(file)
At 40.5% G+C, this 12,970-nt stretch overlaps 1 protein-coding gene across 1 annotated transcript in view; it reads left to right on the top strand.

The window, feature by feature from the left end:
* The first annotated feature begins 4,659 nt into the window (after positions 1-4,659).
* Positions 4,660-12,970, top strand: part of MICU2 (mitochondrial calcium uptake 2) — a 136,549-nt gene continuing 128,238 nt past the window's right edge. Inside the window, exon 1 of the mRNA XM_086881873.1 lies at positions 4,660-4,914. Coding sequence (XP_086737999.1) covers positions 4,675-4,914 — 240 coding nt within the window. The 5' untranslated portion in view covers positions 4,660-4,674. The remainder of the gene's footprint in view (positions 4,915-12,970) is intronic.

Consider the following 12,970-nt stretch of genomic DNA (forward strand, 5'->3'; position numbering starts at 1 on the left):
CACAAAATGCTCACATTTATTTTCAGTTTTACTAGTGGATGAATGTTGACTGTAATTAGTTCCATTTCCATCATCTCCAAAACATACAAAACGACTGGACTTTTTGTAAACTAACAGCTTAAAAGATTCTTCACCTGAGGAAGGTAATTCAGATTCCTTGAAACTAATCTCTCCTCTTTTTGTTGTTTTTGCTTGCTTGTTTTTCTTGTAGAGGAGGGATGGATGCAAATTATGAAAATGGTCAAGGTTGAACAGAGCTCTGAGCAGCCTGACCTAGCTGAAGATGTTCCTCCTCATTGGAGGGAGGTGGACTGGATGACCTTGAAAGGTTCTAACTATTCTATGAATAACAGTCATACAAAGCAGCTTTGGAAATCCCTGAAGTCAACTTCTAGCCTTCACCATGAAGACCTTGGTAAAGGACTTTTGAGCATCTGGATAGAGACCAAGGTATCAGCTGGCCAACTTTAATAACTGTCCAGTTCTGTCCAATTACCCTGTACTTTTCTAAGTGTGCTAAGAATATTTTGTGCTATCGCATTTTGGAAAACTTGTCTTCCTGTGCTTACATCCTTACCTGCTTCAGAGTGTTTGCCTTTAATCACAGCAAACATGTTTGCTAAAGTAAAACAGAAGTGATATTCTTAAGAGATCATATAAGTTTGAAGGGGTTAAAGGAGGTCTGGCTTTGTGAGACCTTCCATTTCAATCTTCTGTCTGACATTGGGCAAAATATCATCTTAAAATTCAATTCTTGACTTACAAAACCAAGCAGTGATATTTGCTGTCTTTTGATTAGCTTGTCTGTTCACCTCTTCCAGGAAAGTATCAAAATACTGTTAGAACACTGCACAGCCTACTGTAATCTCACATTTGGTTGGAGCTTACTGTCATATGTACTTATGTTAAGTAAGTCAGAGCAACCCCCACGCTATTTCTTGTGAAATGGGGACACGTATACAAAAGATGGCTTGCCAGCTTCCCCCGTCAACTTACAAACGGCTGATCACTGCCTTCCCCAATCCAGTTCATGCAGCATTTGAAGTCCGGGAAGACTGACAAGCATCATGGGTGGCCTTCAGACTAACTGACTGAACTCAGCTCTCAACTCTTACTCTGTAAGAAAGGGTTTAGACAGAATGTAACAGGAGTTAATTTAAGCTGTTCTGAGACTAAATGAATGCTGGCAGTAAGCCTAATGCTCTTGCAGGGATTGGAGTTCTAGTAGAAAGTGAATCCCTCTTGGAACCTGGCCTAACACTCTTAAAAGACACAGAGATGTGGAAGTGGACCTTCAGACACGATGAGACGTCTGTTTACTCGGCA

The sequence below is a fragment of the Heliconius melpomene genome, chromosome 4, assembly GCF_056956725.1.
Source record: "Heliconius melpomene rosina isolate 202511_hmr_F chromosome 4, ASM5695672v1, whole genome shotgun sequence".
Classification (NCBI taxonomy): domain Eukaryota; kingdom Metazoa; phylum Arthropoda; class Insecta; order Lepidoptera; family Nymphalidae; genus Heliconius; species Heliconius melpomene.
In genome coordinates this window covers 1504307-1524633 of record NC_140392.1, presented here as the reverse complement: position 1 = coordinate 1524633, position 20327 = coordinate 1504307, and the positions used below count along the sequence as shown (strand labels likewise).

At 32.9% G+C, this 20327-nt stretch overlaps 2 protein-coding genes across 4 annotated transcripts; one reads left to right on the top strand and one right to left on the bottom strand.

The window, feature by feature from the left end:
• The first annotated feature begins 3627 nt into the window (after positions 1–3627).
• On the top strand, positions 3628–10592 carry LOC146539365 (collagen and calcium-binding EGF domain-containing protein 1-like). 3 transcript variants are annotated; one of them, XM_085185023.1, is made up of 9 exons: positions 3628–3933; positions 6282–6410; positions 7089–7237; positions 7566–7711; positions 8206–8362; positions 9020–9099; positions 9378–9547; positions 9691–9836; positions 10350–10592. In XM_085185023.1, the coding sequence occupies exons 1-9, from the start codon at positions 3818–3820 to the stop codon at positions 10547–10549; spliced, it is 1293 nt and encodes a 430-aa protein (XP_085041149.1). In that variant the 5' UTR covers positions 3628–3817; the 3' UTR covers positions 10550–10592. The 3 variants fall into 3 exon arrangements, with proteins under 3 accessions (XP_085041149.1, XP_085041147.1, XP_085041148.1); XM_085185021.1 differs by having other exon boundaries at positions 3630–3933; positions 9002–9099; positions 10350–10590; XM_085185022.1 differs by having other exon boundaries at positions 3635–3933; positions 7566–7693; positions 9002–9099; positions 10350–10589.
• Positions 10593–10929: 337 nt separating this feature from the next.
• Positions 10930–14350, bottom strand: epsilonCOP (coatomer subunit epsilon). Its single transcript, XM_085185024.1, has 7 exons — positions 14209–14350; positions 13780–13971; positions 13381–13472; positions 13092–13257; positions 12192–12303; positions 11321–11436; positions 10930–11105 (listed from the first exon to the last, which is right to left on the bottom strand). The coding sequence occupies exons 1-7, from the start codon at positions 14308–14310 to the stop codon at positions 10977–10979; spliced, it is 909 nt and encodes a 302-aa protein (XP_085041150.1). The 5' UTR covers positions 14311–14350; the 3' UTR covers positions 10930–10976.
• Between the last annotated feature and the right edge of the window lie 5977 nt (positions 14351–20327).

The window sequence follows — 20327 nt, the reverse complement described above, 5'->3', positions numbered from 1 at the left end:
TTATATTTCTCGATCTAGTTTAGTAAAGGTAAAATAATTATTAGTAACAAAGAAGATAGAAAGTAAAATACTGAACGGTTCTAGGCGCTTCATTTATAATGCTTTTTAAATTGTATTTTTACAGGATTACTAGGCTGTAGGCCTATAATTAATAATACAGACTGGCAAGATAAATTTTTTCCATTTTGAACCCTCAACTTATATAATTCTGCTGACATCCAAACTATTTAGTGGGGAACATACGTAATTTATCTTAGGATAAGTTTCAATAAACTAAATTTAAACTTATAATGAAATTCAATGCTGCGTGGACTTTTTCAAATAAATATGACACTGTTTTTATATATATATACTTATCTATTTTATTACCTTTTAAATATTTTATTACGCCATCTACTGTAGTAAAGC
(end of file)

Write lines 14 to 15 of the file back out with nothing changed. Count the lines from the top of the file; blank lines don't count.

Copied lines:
• On the top strand, positions 3628–10592 carry LOC146539365 (collagen and calcium-binding EGF domain-containing protein 1-like). 3 transcript variants are annotated; one of them, XM_085185023.1, is made up of 9 exons: positions 3628–3933; positions 6282–6410; positions 7089–7237; positions 7566–7711; positions 8206–8362; positions 9020–9099; positions 9378–9547; positions 9691–9836; positions 10350–10592. In XM_085185023.1, the coding sequence occupies exons 1-9, from the start codon at positions 3818–3820 to the stop codon at positions 10547–10549; spliced, it is 1293 nt and encodes a 430-aa protein (XP_085041149.1). In that variant the 5' UTR covers positions 3628–3817; the 3' UTR covers positions 10550–10592. The 3 variants fall into 3 exon arrangements, with proteins under 3 accessions (XP_085041149.1, XP_085041147.1, XP_085041148.1); XM_085185021.1 differs by having other exon boundaries at positions 3630–3933; positions 9002–9099; positions 10350–10590; XM_085185022.1 differs by having other exon boundaries at positions 3635–3933; positions 7566–7693; positions 9002–9099; positions 10350–10589.
• Positions 10593–10929: 337 nt separating this feature from the next.